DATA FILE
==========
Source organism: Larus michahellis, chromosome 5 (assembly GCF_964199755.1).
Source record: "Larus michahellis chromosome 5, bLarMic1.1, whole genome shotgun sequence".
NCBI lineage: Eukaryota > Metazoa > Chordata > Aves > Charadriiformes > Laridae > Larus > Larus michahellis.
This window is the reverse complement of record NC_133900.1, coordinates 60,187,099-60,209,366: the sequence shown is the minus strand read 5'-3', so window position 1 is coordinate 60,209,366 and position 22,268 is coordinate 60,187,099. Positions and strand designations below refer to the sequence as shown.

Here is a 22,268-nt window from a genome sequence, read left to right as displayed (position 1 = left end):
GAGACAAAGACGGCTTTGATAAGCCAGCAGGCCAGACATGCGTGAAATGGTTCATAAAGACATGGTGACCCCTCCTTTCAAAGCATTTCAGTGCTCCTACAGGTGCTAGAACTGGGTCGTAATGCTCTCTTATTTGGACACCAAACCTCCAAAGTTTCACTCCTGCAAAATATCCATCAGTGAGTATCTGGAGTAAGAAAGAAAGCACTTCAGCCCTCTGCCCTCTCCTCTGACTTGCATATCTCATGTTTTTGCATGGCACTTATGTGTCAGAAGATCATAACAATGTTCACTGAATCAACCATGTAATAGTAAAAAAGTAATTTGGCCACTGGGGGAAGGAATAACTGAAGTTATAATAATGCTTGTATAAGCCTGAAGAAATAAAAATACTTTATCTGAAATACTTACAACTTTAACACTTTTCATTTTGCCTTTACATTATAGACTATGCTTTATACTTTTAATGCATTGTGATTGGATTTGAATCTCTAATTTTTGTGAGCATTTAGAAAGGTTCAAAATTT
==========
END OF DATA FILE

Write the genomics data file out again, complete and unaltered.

Source organism: Larus michahellis, chromosome 5 (assembly GCF_964199755.1).
Source record: "Larus michahellis chromosome 5, bLarMic1.1, whole genome shotgun sequence".
NCBI lineage: Eukaryota > Metazoa > Chordata > Aves > Charadriiformes > Laridae > Larus > Larus michahellis.
This window is the reverse complement of record NC_133900.1, coordinates 60,187,099-60,209,366: the sequence shown is the minus strand read 5'-3', so window position 1 is coordinate 60,209,366 and position 22,268 is coordinate 60,187,099. Positions and strand designations below refer to the sequence as shown.

Here is a 22,268-nt window from a genome sequence, read left to right as displayed (position 1 = left end):
GAGACAAAGACGGCTTTGATAAGCCAGCAGGCCAGACATGCGTGAAATGGTTCATAAAGACATGGTGACCCCTCCTTTCAAAGCATTTCAGTGCTCCTACAGGTGCTAGAACTGGGTCGTAATGCTCTCTTATTTGGACACCAAACCTCCAAAGTTTCACTCCTGCAAAATATCCATCAGTGAGTATCTGGAGTAAGAAAGAAAGCACTTCAGCCCTCTGCCCTCTCCTCTGACTTGCATATCTCATGTTTTTGCATGGCACTTATGTGTCAGAAGATCATAACAATGTTCACTGAATCAACCATGTAATAGTAAAAAAGTAATTTGGCCACTGGGGGAAGGAATAACTGAAGTTATAATAATGCTTGTATAAGCCTGAAGAAATAAAAATACTTTATCTGAAATACTTACAACTTTAACACTTTTCATTTTGCCTTTACATTATAGACTATGCTTTATACTTTTAATGCATTGTGATTGGATTTGAATCTCTAATTTTTGTGAGCATTTAGAAAGGTTCAAAATTT